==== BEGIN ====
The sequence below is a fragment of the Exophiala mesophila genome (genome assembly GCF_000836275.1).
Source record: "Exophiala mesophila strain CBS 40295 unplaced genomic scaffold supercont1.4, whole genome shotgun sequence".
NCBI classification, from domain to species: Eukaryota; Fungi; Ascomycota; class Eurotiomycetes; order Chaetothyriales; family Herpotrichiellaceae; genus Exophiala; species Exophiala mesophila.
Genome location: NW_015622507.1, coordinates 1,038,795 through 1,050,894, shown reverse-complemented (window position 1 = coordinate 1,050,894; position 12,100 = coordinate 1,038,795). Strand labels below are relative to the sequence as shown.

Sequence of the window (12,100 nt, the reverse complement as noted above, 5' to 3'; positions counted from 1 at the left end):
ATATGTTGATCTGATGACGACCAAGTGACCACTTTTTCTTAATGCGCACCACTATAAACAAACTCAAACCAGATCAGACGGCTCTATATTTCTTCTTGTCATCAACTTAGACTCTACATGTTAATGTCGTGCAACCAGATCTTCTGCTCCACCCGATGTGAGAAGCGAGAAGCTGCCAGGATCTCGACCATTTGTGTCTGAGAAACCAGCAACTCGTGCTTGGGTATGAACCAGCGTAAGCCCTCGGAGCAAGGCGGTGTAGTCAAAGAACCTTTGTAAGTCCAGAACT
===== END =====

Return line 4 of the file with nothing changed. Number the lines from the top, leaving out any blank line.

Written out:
Genome location: NW_015622507.1, coordinates 1,038,795 through 1,050,894, shown reverse-complemented (window position 1 = coordinate 1,050,894; position 12,100 = coordinate 1,038,795). Strand labels below are relative to the sequence as shown.